It was impossible not to get the sense, as Big Oil representatives have openly asserted in past comment periods, that Long Beach city officials, as well as Coastal Commission representatives, are “partners” with the oil interests. Mayor Garcia did not extend any of this mirthful friendliness toward any of those opposed to the project, even though opponents were entirely composed of Long Beach residents who he is supposed to represent. Apparently, Indigenous community members and environmentalists were not the sort of people with whom the Mayor cared to mix, being unwilling or unable, as we were, to assist with his political ambitions.
There is nothing at all to be gained for the working people of Long Beach by allowing this environmental debacle to move forward. It is wholly about profits and does nothing for the needs of the community at large despite claims to the contrary and many people in the city want to put a stop to climate change, which is only possible if we stop all new oil drilling.
But vote for increased fossil fuel extraction
Though the project proponents fixate on the “decreased footprint” of extraction, by moving drilling from the sprawling 100 plus acre property at the heart of a somewhat convoluted land swap agreement to the two smaller plots that comprise a little more than 10 acres total, the actual oil production skyrockets from 300 to 24,000 barrels a day. Emissions will be the Green House Gas equivalent of adding 11,000 cars all day, every day to local roads, for at least the 40-year duration of the main phase of the project.
Further, proponents of this petroleum extraction scheme, so enamored with the prospect of getting the 100 plus acre property back in public hands, should know that even with a mere one foot of SLR, the majority of the Synergy site at the heart of the wetlands oil scheme would be inundated by seawater. Hopefully, the proposed visitor center and hiking trails, which the oil project proponents dangle in front of the more gullible citizens of Long Beach to entice them into accepting this farce, can float.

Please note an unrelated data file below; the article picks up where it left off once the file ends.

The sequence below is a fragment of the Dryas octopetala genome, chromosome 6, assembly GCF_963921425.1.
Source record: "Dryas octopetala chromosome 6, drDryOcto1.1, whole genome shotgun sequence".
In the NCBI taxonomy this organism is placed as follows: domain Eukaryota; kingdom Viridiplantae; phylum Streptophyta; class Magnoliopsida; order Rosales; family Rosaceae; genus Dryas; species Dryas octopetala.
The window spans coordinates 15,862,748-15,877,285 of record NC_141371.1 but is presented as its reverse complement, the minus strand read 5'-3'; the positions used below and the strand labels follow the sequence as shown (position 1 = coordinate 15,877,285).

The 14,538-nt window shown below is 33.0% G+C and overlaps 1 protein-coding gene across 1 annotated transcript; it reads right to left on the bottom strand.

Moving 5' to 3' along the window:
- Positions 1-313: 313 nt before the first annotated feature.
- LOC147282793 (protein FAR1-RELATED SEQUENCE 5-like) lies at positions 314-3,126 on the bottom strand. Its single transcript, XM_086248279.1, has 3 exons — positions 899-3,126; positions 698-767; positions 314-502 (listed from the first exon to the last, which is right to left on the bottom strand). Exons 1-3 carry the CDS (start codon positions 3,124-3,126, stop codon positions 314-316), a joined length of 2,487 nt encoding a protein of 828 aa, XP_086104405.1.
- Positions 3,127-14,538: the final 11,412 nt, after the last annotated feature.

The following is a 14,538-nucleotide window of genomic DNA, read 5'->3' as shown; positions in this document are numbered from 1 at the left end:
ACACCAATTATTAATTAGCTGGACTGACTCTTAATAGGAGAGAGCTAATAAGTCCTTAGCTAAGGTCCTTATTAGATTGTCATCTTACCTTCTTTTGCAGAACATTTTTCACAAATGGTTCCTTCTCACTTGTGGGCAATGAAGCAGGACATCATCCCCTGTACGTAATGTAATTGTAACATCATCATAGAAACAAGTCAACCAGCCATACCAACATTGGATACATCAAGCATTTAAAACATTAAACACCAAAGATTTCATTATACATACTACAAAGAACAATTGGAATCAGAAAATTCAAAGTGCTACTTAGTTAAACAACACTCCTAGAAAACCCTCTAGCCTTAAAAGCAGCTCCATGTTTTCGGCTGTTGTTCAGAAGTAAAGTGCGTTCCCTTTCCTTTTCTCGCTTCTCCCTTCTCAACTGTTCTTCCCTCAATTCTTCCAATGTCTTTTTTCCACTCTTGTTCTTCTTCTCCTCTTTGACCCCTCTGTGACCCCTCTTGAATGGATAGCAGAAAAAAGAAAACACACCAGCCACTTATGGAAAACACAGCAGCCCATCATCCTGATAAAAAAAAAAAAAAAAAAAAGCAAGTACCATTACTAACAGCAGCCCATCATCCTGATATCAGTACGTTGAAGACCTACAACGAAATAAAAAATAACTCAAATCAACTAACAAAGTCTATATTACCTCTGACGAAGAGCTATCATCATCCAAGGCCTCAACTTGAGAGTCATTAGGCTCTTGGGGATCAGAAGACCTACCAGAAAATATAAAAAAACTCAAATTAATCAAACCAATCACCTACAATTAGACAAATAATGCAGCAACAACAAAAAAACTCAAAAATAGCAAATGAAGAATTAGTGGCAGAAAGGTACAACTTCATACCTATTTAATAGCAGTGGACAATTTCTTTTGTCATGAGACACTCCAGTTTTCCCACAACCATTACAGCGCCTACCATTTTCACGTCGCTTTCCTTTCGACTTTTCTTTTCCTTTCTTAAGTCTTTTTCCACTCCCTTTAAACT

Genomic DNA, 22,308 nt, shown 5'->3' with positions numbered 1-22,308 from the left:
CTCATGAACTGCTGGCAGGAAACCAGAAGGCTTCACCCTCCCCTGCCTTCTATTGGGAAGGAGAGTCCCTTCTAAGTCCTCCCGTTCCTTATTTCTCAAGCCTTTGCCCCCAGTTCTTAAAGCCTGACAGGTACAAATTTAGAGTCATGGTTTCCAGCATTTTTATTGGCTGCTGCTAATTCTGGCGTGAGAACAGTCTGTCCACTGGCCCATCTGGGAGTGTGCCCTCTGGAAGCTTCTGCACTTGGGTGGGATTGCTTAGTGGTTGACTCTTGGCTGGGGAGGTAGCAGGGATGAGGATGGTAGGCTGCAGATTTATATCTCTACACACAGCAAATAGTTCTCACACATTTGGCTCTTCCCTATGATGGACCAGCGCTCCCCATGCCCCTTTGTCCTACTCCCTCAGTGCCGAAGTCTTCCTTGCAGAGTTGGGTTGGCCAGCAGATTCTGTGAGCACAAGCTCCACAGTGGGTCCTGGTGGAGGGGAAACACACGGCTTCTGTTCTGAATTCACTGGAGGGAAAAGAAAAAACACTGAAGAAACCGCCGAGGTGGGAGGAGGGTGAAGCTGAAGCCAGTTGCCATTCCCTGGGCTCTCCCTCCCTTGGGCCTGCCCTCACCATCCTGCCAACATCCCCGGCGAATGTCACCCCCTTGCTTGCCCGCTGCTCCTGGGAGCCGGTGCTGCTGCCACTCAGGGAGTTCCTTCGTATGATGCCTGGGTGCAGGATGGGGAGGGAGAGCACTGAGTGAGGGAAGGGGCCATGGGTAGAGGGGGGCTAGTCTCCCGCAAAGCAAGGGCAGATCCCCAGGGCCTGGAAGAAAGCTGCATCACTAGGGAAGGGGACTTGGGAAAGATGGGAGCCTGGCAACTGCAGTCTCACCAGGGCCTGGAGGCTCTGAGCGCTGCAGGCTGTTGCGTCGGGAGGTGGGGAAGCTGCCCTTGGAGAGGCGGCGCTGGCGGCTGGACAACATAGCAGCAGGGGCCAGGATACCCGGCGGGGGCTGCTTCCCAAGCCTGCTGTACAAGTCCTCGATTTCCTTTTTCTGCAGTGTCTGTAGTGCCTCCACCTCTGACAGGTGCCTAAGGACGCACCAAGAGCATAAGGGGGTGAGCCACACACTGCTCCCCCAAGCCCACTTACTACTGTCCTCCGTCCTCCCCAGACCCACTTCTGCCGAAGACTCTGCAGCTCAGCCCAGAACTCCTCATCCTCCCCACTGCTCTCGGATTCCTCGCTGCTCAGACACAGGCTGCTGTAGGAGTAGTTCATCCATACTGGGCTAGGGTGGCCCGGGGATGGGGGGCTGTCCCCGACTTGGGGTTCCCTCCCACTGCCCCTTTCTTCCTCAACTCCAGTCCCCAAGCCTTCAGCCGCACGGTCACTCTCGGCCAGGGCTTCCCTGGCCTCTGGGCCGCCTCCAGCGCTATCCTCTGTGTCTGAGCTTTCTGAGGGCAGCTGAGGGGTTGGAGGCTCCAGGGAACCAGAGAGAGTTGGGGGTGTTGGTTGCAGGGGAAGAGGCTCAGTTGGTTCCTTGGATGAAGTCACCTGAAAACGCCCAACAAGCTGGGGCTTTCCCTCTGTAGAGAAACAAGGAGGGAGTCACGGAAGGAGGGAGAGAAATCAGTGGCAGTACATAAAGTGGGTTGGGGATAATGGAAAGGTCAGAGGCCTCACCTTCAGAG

California Air Resource Board carbon credits did not help contain the fires currently sweeping the state of California. Similarly, the rising seas will not be impressed by CARB mitigation for this project, nor will the sea level recede for the sake of the Mitigation Bank that will allow developers to destroy wetlands elsewhere in exchange for chipping in financially on restoration of wetlands devastated by petro-extraction here in Los Cerritos.
Long Beach is an oil town, with a long and entrenched history of coddling petroleum interests. It seemed the only hope for the planet and for local people opposed to the project was for a more independent body like the Coastal Commission to intercede, pumping the brakes on what is clearly a short-sighted environmental debacle. Those who are opposed to this extraction scheme pointed to a plethora of reasons, including opposition among many of the local Indigenous communities, environmental data and the Coastal Commission’s own mission in an effort to stop the project.
With only one exception, the Coastal Commissioners all voted to approve amending the Long Beach LCP to allow new drilling. As repeatedly pointed out, this will cause oil production in the vicinity of the wetlands to spike and exacerbate climate change. This remarkable disconnect between the Coastal Commissioners’ espoused mission and their actions when it comes time to vote is the epitome of hypocrisy.
The people themselves must organize and use the power of solidarity and numbers to stop all new petroleum extraction everywhere – be it in the Long Beach Wetlands or off the coast of California. We will not be aided in this struggle by elected politicians nor governmental watchdog bodies ostensibly charged with looking out for our interests. Their acknowledgments of the climate crisis but unwillingness to act beyond going on record with hollow platitudes renders these people useless as defenders of the public interest and natural environment.
With the flames from California wild fires currently engulfing communities and the imminent rise in sea level, we must come to the unavoidable conclusion that we the people can only depend on ourselves. We must acknowledge the material reality and act accordingly. Change will only come from the bottom up, when we collectively decide that we will no longer allow for ravaging the planet that sustains all life, in the interest of profits for a few.